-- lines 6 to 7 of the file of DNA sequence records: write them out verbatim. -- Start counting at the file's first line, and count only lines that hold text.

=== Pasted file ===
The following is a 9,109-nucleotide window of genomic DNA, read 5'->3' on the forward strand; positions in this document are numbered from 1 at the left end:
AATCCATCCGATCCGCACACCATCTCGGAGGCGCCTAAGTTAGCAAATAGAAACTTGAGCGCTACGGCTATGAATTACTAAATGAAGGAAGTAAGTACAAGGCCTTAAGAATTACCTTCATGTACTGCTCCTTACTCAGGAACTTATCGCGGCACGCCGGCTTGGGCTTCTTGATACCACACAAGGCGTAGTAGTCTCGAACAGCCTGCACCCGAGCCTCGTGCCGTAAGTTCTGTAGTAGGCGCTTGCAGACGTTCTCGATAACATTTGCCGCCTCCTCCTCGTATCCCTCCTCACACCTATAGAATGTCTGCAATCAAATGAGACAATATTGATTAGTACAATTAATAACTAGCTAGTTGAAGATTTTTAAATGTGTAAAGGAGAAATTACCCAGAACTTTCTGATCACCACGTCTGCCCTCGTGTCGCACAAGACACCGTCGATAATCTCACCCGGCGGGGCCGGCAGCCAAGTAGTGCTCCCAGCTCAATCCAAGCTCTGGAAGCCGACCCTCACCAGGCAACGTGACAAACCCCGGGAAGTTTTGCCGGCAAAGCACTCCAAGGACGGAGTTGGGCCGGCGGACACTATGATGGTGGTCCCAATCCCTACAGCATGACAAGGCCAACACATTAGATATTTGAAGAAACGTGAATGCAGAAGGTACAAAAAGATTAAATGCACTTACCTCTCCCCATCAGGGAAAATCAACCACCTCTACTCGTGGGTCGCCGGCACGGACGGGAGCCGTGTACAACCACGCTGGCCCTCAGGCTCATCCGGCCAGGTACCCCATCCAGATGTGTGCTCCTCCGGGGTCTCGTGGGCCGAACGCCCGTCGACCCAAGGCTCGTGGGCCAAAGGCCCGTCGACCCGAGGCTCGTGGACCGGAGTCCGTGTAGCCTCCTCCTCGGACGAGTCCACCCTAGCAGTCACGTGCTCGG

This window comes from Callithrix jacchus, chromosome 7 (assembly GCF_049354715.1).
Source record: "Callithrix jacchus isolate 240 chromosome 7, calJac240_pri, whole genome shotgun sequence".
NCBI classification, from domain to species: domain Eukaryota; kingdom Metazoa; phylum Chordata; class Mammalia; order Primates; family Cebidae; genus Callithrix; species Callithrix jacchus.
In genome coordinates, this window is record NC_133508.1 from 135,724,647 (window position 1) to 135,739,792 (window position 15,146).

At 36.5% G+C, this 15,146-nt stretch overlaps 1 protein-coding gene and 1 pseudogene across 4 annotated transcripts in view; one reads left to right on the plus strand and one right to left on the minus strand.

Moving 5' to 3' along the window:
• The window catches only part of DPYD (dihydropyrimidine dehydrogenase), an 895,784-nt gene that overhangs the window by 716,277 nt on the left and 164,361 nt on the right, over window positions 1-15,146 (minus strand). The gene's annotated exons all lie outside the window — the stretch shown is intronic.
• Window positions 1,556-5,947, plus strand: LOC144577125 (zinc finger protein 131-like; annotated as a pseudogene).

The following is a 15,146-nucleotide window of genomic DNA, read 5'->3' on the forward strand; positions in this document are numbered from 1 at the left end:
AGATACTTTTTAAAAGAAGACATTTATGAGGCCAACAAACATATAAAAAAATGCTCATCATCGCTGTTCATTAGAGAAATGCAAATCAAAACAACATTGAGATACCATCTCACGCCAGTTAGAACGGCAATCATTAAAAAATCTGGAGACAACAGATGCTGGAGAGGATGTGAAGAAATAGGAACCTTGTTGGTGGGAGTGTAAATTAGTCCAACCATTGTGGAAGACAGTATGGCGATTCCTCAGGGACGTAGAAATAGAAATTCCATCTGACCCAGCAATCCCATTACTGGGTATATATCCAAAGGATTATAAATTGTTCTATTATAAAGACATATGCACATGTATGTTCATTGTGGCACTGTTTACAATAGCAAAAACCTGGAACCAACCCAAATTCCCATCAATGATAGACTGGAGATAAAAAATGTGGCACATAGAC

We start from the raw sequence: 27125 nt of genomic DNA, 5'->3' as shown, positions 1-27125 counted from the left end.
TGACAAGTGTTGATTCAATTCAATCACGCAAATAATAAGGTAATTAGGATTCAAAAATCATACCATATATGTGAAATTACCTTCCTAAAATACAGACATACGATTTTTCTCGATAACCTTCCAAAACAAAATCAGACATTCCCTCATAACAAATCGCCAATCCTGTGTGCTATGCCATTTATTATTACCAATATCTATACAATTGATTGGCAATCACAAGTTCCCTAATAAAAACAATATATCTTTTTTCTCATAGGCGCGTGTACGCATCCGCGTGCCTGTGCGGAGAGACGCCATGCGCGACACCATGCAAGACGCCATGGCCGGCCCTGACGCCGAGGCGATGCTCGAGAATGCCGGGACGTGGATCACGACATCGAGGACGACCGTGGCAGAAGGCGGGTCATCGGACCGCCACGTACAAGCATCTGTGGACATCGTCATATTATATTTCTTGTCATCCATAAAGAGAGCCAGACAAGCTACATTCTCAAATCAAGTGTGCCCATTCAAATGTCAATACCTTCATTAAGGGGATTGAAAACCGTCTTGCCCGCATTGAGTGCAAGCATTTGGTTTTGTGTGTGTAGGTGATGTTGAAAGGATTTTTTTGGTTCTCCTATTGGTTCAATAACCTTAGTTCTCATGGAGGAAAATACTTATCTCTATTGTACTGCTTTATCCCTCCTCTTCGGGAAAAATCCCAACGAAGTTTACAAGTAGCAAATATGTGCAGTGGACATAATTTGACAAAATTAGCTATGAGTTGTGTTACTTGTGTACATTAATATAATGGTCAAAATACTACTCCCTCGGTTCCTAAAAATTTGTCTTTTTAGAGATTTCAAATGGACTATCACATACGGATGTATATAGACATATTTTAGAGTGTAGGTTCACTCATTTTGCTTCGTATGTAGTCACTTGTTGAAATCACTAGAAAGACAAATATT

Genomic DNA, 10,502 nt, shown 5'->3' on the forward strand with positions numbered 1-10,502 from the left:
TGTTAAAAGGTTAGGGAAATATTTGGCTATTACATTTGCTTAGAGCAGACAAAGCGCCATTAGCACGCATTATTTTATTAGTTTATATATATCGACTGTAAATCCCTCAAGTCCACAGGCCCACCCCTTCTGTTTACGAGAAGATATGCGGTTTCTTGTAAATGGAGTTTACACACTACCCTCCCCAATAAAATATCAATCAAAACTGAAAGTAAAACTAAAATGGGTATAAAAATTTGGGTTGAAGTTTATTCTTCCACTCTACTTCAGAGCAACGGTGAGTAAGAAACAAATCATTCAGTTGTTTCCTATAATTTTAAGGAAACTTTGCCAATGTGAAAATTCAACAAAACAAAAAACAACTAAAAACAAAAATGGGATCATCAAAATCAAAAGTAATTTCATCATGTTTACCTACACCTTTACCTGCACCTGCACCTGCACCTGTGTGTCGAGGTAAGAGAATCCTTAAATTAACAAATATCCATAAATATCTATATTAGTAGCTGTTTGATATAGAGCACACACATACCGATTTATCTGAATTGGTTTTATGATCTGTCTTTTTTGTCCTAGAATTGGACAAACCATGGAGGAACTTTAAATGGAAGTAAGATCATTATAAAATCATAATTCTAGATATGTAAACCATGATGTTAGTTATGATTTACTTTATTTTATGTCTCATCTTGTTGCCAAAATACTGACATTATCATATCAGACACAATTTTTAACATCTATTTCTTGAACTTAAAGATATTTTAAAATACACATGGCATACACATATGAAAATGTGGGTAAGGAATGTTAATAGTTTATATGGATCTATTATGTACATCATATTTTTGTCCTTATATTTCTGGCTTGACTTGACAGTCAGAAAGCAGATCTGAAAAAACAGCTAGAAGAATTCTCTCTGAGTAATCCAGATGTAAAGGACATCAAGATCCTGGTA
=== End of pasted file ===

In genome coordinates, this window is record NC_133508.1 from 135,724,647 (window position 1) to 135,739,792 (window position 15,146).

At 36.5% G+C, this 15,146-nt stretch overlaps 1 protein-coding gene and 1 pseudogene across 4 annotated transcripts in view; one reads left to right on the plus strand and one right to left on the minus strand.